Music

Bobby Bare

Sample this concert
  1. 1White Freight Liner Blues03:05
  2. 2Up Against The Wall, Redneck Mother05:19
  3. 3500 Miles Away From Home02:08
  4. 4Shame On Me01:00
  5. 5The Streets Of Baltimore01:28
  6. 6Miller's Cave03:54
  7. 7Tequila Sheila03:33
  8. 8Dropkick Me Jesus01:38
  9. 9Numbers05:03
  10. 10The Green Green Grass Of Home02:37
  11. 11The Jogger05:18
  12. 12Welcome Home Native Son04:03
  13. 13Head Over Heels In Love With You02:54
  14. 14Something You Got03:25
  15. 15Way Down Deep03:29
  16. 16Call Me The Breeze03:29
  17. 17Come Sundown04:08
  18. 18The Mermaid Song04:36
  19. 19Goin' Back to Texas03:26
  20. 20Reno And Me03:59
  21. 21The Winner05:15
  22. 22Drunk & Crazy03:01
  23. 23Detroit City04:05
  24. 24Marie Laveau05:06
  25. 25Desperados Waiting For A Train06:09
  26. 26Closing Jam01:28
Liner Notes

Bobby Bare - lead vocals, guitar; Max Barnes - lead guitar; Gary Kubal - drums; Ken Smith - bass; Jamie Whiting - keyboards

Outlaw country artist Bobby Bare was always a big draw in the South - especially in Florida - so it was a big deal for the audience when this show was recorded in West Palm Beach in 1986 for the American Eagle Cross Country Radio Concert Series.

Bare had just moved from Columbia to Capitol-EMI records when he embarked on this tour, performing many of his own classic country hits in addition to collaborations he had worked on with musician/poet Shel Silverstein.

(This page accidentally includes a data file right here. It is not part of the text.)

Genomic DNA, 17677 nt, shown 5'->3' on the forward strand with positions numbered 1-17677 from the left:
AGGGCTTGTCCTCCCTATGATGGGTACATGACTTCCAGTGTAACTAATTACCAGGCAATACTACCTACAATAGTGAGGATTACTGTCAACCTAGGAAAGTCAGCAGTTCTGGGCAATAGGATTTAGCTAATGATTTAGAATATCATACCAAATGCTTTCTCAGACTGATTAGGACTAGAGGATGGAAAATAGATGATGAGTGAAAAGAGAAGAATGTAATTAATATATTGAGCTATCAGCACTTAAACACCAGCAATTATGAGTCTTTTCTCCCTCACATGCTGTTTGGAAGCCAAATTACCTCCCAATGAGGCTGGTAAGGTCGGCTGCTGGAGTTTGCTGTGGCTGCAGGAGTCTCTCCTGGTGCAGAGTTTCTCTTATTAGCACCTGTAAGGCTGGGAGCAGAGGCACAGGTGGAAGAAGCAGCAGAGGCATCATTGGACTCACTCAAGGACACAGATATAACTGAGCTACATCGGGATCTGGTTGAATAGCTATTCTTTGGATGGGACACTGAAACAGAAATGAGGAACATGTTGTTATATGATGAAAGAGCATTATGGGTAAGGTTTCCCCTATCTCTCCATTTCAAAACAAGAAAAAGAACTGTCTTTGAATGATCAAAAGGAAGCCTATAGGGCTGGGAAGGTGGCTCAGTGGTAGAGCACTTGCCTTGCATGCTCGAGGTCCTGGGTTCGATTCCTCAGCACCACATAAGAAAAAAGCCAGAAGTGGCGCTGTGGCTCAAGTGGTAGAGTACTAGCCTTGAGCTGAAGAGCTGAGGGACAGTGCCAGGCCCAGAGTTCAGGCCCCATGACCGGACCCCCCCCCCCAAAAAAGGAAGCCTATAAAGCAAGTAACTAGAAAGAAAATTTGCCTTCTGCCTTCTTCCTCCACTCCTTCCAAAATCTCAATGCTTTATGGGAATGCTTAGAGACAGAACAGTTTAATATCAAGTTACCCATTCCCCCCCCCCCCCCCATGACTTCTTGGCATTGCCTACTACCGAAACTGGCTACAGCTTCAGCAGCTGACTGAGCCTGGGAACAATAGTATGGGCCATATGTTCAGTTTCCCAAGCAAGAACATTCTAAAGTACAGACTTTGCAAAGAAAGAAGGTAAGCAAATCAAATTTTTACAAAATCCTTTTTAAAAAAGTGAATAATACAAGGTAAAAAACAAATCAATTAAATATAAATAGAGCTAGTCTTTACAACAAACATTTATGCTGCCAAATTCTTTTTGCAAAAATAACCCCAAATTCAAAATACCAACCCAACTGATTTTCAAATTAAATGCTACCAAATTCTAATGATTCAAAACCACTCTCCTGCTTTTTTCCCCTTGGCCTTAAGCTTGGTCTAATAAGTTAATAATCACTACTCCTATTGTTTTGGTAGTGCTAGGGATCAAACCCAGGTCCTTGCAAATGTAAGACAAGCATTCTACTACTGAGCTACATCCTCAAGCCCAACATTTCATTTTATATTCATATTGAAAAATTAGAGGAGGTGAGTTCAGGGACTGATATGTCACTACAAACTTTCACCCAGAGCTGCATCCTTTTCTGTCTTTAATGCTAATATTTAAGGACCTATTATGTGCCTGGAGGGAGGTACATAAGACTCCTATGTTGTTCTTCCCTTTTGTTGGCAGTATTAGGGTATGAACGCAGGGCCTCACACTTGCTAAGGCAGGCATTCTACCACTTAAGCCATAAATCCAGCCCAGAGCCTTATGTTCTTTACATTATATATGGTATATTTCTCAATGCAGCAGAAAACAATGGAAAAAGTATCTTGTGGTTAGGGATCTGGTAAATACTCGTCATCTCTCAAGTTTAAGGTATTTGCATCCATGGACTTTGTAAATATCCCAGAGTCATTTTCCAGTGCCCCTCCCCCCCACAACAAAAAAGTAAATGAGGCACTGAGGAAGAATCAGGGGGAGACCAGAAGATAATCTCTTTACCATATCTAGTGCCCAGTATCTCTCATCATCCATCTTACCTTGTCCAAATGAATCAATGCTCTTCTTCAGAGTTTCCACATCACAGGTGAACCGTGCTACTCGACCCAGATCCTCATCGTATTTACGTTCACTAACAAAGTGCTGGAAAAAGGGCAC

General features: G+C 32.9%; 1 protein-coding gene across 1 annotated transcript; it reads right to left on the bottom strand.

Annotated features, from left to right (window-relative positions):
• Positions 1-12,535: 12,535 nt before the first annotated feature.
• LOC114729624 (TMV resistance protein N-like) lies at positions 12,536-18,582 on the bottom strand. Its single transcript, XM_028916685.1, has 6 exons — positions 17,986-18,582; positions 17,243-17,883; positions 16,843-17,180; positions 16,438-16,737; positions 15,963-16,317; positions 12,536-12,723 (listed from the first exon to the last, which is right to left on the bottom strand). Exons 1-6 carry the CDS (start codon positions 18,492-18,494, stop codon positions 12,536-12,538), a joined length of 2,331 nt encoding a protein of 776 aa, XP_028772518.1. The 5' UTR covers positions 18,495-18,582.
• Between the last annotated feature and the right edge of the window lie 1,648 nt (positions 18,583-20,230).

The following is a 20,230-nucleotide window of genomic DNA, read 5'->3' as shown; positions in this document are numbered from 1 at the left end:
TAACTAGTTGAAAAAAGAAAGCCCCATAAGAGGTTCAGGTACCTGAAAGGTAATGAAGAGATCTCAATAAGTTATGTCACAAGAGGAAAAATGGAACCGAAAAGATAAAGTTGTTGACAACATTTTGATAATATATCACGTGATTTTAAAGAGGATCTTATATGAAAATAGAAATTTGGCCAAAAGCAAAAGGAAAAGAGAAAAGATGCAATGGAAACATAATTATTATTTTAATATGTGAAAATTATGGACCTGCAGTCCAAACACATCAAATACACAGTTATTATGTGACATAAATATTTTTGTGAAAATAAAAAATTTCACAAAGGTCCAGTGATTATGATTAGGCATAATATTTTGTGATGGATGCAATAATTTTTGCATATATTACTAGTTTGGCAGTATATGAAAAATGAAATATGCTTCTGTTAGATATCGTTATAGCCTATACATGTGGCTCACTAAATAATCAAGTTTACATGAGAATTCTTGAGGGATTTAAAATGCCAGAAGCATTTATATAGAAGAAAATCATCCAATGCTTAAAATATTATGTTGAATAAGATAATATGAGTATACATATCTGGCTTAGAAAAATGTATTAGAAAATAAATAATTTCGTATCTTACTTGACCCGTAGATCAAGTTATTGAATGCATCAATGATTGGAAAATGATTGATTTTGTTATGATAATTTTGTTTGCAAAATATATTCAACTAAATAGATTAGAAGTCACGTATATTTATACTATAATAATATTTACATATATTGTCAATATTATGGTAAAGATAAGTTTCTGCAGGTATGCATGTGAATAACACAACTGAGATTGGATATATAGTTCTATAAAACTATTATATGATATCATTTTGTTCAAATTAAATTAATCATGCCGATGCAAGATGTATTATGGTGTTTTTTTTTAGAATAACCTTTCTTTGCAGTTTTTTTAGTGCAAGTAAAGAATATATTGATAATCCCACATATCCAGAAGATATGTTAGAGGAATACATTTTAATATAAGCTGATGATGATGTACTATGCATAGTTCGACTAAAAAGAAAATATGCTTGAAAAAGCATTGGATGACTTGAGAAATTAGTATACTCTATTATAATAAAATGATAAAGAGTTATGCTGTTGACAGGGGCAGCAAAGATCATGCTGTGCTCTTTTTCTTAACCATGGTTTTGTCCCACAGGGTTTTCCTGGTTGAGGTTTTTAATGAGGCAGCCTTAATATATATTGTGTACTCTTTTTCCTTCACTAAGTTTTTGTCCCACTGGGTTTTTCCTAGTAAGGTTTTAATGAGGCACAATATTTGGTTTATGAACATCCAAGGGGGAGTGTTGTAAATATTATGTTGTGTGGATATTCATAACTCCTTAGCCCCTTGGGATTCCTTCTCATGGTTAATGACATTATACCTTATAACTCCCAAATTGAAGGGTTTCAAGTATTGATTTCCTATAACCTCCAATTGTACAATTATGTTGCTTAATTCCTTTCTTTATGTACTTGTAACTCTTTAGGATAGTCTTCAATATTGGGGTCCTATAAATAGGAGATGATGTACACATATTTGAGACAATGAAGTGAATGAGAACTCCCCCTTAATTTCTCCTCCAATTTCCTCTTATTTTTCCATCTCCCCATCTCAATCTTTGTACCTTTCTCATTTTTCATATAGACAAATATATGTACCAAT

Bare has had a long and credit-packed history. After recording as both a country and pop artist in the late 1950s and early 1960s, he eventually moved to Los Angeles, where he wrote and toured with the likes of Bobby Darrin and Roy Orbison. In the mid 1970s, his career took off with the impending "country outlaw" movement - the very one that launched the careers of Willie Nelson (his ex-roommate from the early 1960s), Johnny Cash, Waylon Jennings and Kris Kristofferson, among others. Rock impresario Bill Graham signed him in the mid 1970s to his management company, calling him "country's answer to Bruce Springsteen."

Having had a number of country hits with Columbia, Bare's popularity began to decline in the early 1980s, when country music generally became focused on pre-package, polished recording artists. Bare moved to Capitol, but never saw the same success again.

This show features a wealth of material - including classics "Up Against The Wall, Redneck Mother," "Dropkick Me Jesus," "Tequila Sheila" and "Drunk And Crazy." Bare also covers classics such as Guy Clark's "Desperados Waiting for a Train," Lynyrd Skynyrd's "Call Me the Breeze" and a re-arranged version of the Tom Jones hit "The Green Green Grass of Home."

This show is not as good as the two shows from 1983 available in the Concert Vault, but is still worth checking out; any chance to hear Bare's distinctive stage presence is not to be missed. Credit ought to be given to his backing band, as well, which is featured extensively in this show.